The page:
Second Commission on Undergraduate Education


The goal of the Second Commission on Undergraduate Education is to build on the distinctive strengths of Hopkins, its values, and its culture, as well as the various investments and commitments that have been made over the years.  It will build on the foundational work done by the first Commission on Undergraduate Education (CUE), and leverage the various infrastructural and programmatic investments and innovations that have been made since CUE. Indeed, the fact that the university has made substantial investments and improvements to its undergraduate curriculum over the past decade puts us now in a position to think big and lead.  

The landscape of higher education has changed significantly since the last CUE report, and these changes are likely only to accelerate.  Assumptions about the number of years of education, the manner of its delivery, the funding model, the range of participating students, teachers, support personnel, and more are all being questioned, and practices are already changing. Hopkins should be a thought leader in defining the nature of post-secondary education, advanced degree acquisition, and lifelong learning in the 21st century just as it served as the model for the American Research university as we know it today.

The University’s mission statement is as follows: “The mission of the Johns Hopkins University is to educate its students and cultivate their capacity for lifelong learning, to foster independent and original research, and to bring the benefits of discovery to the world.” In line with this statement, we might define the goal of undergraduate education at Johns Hopkins University as follows: we seek to prepare our students for lives of inquiry and exploration, through which they will not only achieve personal satisfaction but will also benefit the communities, from local to global, with which they interact.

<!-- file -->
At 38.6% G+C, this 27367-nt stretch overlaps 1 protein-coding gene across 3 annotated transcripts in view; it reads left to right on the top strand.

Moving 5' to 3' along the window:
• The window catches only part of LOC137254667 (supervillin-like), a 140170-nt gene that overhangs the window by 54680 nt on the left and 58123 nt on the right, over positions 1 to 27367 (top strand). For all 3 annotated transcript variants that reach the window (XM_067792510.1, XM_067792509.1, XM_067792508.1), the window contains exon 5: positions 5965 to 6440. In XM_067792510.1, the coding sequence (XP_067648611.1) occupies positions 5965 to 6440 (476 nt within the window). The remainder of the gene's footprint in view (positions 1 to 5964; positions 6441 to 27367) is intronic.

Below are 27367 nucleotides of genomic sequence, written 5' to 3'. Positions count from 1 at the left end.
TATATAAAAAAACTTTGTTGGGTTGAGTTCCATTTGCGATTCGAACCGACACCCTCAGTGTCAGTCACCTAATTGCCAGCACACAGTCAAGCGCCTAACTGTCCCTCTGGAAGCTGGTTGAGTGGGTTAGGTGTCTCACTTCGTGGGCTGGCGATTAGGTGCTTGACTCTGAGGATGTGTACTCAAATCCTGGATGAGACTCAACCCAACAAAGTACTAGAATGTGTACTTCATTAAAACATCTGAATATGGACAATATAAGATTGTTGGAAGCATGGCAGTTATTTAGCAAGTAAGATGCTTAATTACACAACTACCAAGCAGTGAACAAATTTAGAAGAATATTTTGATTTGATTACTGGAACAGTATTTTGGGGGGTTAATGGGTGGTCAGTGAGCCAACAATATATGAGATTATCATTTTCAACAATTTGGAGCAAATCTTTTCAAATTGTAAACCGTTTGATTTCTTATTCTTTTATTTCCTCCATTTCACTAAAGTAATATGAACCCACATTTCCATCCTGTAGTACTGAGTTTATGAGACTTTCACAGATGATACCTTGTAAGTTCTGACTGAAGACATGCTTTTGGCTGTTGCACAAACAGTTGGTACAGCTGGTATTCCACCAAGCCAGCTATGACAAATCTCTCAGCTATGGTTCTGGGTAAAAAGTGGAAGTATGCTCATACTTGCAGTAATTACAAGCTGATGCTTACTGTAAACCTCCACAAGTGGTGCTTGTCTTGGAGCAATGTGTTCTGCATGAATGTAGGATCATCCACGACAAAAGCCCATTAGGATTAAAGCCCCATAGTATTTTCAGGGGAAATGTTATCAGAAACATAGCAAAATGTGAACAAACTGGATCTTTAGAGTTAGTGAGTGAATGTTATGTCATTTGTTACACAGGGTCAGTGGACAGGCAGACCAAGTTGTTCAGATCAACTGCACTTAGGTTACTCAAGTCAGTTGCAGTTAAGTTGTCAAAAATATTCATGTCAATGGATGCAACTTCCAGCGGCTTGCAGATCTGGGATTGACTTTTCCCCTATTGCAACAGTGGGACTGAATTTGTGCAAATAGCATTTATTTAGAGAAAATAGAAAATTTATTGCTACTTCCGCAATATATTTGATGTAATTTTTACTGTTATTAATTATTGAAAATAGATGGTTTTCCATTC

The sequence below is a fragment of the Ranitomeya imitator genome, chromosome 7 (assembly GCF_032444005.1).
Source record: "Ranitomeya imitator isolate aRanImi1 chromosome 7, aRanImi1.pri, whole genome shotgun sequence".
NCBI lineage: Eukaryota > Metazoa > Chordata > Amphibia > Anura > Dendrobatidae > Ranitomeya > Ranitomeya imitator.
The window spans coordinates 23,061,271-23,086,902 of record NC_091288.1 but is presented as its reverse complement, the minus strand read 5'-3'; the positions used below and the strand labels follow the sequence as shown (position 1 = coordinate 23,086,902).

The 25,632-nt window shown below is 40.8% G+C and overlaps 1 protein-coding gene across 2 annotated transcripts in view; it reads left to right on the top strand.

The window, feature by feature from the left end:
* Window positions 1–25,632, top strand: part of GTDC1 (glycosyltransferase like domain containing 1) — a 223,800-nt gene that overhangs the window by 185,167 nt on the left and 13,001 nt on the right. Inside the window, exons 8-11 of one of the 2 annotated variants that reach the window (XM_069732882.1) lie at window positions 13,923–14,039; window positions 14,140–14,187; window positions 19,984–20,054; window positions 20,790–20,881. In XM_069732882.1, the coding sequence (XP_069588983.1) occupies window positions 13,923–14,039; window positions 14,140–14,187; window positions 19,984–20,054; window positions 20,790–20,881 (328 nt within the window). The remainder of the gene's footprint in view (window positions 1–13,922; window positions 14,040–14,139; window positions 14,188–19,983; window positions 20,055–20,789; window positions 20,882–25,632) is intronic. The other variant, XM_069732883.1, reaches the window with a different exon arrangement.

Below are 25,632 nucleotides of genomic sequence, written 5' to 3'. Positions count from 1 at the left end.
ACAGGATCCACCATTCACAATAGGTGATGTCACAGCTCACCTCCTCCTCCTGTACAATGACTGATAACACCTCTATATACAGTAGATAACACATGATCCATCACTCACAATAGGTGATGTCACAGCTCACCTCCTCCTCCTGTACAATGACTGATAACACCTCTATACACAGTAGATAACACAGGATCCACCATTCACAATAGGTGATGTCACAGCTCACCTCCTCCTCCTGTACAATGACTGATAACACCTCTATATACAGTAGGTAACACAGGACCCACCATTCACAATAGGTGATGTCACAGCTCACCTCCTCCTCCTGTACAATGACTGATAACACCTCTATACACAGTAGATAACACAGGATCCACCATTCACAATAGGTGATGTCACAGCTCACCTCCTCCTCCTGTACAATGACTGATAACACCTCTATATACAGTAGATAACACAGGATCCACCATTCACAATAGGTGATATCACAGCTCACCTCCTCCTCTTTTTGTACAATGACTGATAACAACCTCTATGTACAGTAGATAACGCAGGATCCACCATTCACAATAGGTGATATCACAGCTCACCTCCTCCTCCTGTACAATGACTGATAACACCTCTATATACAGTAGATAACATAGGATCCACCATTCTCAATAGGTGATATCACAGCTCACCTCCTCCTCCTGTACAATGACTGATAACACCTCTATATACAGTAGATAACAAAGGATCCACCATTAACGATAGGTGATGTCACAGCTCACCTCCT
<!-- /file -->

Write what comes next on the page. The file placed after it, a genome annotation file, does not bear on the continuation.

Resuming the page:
Broadly speaking, the commission’s charge is to interpret this mission for the second and third decades of the 21st century, and to develop a new model for undergraduate education that instantiates our mission and will serve us for the next decade or more.  In particular, since preparation for a life of exploration and inquiry should begin at Johns Hopkins, the commission should consider (1) how to encourage and support students to make their education their own—that is, how to liberate them to explore broadly, take risks, and pursue their own interests and passions; (2) how to create a holistic curricular, co-curricular and extra-curricular experience that encourages such exploration and meets the highest aspirations of excellence and distinctiveness; and (3) what pedagogy and infrastructure is needed to support (1) and (2).

Johns Hopkins is somewhat unusually configured in being an R1 university with a strong liberal arts component.  Yet this configuration equips the university particularly well to prepare students for both lives and careers of exploration, inquiry and consequence.  In light of our specific resources and culture, and in light also of some current trends in undergraduate education both at our own university and beyond, the commission is asked to consider the following questions, listed in no particular order: